After three consecutive years without a rate increase, Florida Conference active clergy, local church lay staff and Conference employees will be asked to pay an additional 10 percent for health insurance premiums in 2012.
“We’ve had some increased utilization under our plan,” said Wendy McCoy, Conference Director of Human Resources. “While we were able to avoid a rate increase for the past three years, we are unable to sustain that going into 2012.”
McCoy added that the Conference Board of Pension and Health Benefits took a number of steps to mitigate a projected 17 percent increase down to 10 percent. “The reduction to 10 percent was only achieved after making some plan design changes. We know that churches have laid-off staff and cut programs. We understand times are difficult and the last thing we want to do is ask churches to pay more of these costs.”
The Conference launched a self-funded health insurance program in 2008. Its cost-sharing partnership with clergy involves churches paying for 80 percent of the premiums and pastors paying the remaining 20 percent. Clergy are required to participate, and churches must pay a flat rate for clergy insurance regardless of how many pastoral family members are covered. This church rate (also known as the “blended rate”) has been $839 per month, and is increasing in 2012 to $924 per month.
The following depicts the new monthly clergy payroll contribution rates for 2012:
|Clergy cost share||2011 Rates||2012 Rates|
|Clergy + other dependents||$236||$261|
Conference staff such as district employees and employees at the Methodist Center in Lakeland pay the same premiums as active clergy, and also will experience the 10 percent increase.
The Adoption Agreement period allowing local churches to adopt the Conference health insurance plan for 2012 currently is underway. Churches choosing to have their lay employees participate in Conference insurance in 2012 must sign and submit their agreements by the Oct. 14 deadline. Churches choosing to waive participation for 2012 must also submit their agreement by the deadline.
Monthly premium rates billed to local churches for lay employees in 2012 are as follows:
|Local church lay employees||2011 Rates||2012 Rates|
|Employee + 1 dependent||$964||$1061|
The Conference insurance adoption agreements and the new rates can be found at http://www.flumc2.org/pages/detail/1006.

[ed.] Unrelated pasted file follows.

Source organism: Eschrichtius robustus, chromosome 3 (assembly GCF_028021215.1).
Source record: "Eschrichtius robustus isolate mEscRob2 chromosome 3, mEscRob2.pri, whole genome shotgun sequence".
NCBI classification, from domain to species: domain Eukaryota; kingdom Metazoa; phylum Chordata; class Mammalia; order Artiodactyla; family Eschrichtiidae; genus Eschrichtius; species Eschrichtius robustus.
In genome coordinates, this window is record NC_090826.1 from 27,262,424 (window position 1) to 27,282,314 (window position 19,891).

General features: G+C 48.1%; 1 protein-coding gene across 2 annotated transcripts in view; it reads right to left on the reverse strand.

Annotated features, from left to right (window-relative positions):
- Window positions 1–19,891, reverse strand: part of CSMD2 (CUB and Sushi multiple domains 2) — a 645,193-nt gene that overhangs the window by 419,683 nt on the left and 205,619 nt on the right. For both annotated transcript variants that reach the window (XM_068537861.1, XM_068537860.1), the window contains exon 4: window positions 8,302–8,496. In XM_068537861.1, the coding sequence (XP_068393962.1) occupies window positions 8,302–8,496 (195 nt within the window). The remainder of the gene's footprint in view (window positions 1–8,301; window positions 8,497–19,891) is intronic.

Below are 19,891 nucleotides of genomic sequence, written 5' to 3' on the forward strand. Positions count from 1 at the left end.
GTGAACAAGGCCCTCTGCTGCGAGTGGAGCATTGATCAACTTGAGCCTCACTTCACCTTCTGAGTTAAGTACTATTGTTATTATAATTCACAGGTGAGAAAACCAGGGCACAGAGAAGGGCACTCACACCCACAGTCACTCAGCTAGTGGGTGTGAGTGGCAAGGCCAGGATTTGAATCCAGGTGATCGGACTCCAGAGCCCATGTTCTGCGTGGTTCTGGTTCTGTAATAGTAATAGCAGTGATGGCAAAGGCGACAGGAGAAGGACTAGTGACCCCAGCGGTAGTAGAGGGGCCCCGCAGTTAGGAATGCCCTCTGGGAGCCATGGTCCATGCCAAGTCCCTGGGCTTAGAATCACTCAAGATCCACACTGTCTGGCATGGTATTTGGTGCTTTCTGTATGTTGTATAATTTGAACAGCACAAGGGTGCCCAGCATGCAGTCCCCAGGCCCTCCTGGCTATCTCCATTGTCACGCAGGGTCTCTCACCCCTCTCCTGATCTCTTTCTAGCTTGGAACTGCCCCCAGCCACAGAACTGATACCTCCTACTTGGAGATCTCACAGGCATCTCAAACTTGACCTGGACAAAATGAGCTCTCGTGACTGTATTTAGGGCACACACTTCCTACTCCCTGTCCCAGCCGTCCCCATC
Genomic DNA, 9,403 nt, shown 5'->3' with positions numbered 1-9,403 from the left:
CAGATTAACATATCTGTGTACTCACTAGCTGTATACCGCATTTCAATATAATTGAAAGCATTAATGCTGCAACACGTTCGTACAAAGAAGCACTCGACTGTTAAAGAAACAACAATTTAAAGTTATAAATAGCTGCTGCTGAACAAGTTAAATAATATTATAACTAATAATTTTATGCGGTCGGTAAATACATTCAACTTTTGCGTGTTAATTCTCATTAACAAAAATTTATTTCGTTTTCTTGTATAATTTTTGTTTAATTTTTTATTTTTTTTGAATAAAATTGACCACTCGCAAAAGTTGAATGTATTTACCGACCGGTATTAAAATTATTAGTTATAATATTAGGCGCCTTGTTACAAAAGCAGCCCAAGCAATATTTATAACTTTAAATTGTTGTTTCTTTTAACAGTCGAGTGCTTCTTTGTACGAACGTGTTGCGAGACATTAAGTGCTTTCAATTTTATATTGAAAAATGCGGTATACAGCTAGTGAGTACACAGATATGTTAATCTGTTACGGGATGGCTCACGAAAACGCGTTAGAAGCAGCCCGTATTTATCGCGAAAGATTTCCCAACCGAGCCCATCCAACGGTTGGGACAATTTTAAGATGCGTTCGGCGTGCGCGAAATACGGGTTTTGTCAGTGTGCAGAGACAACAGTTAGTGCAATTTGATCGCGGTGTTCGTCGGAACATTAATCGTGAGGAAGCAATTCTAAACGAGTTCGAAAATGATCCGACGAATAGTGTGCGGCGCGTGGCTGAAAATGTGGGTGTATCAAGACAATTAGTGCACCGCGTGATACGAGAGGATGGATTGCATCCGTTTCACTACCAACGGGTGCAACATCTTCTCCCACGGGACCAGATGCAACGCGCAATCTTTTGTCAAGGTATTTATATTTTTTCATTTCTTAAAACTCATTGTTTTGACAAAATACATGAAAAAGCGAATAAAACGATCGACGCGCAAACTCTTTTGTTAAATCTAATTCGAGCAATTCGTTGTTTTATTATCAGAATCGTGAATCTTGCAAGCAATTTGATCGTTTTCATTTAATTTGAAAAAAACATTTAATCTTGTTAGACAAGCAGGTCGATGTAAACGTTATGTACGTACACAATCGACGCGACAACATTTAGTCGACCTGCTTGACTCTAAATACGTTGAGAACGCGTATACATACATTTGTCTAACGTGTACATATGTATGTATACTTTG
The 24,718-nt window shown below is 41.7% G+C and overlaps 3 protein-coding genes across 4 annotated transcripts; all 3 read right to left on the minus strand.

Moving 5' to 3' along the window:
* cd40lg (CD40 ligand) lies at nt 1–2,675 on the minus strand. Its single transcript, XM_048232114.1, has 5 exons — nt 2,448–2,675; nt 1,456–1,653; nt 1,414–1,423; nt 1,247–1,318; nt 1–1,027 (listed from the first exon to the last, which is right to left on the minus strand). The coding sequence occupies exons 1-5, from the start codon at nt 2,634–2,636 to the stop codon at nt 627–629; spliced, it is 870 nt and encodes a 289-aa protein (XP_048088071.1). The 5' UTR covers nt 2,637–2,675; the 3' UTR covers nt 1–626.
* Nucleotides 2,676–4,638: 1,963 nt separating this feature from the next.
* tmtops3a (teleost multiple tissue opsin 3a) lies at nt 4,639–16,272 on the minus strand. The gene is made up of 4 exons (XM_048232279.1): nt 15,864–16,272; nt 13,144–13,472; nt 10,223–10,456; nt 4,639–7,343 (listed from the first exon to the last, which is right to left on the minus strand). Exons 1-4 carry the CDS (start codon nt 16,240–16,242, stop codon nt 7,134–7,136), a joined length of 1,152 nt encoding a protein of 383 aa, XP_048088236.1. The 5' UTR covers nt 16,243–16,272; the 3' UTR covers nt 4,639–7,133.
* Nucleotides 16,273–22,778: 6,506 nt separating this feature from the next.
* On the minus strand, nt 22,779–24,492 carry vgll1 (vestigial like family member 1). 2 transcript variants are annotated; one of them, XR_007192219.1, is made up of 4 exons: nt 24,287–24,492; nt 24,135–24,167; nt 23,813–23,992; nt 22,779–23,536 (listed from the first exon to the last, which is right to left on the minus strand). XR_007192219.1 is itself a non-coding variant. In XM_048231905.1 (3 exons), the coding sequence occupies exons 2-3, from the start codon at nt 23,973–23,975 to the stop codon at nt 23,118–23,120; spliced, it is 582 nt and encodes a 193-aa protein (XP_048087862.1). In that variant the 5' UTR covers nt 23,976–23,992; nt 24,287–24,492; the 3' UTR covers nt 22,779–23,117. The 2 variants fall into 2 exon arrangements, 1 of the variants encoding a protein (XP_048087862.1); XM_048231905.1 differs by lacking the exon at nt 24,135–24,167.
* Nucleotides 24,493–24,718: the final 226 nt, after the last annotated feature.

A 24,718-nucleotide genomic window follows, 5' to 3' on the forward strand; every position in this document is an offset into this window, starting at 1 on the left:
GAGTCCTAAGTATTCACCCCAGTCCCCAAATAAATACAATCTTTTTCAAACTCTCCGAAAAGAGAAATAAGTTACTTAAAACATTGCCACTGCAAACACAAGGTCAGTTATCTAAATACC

In addition to the premium increases, plans call for some higher costs on the services side of the insurance plan. Deductibles will rise from $500 to $750 per year, while co-payments for primary care doctor’s visits will increase from $20 to $25. For prescriptions, generic drugs will remain at $10; preferred brands will go from $25 to $30; and top-tier, non-preferred brands will go from $40 to $60 per prescription.
“Our long-term goal is to make sure our members have quality health care coverage, forever,” added Russ Barlow, chairman of the Health Insurance Subcommittee of the Conference Board of Pension and Health Benefits. “We’ve been able to provide really good coverage without making any changes for three years. As a result of increased claims and costs, we felt it would be irresponsible not to make some changes. We tried to minimize the impact on both the individuals and the churches as much as possible.”
Conference retirees who are not yet age 65 also will pay the 10 percent increase; they represent 40 of the 450 retirees.
The retiree standard plan will be discontinued so these retirees can switch to the premier plan. Barlow encouraged retirees who need financial assistance due to the increased health care costs to seek help from the Preacher’s Relief Board. “We’re not leaving them out in the cold,” he said.
The news is better for the other retired clergy on Medicare, who are not receiving a premium rate increase. These retirees will see an increase in prescription drug co-payments where they tend to use the plan the most. They currently pay $10 for generic drugs, $25 for brand names and $40 for top-tier brands. The second tier brand co-payment will increase to $30 and the third tier non-preferred brand will increase to $60. “By doing this we can keep premium rates the same for retirees,” McCoy said. “We were looking to find as many ways as possible to protect against a premium increase, because that affects everyone.”
In addition, the Conference will drop its dental insurance plan in 2012 in favor of presenting participants with various marketplace options for dental coverage that for most, McCoy and Barlow believe, will offer a better deal. Vision services will remain a part of the overall health insurance program.
McCoy also pointed out that, with the average age of Conference clergy at around 52 years old, more expensive chronic diseases begin to emerge for professionals who spend the bulk of their time caring for others. The Conference is taking pro-active steps to encourage preventative care measures that ultimately can impact insurance claims and expenses. A wellness effort initiated at this past June’s Annual Conference event offered a $100 gift card incentive for clergy and their spouses to take an online health risk assessment through UHC. Those taking the assessment are receiving targeted communications from UHC with tips on how to address specific health concerns. Slightly less than half of the 1,200 clergy and spouse participants enrolled in the Conference plan completed the assessment as of Aug. 31.
Open enrollment for 2012 health benefits begins Oct. 24 with a deadline of Nov. 4. More information and links to additional information about these changes can be found on the Conference website at http://www.flumc2.org/pages/detail/1351.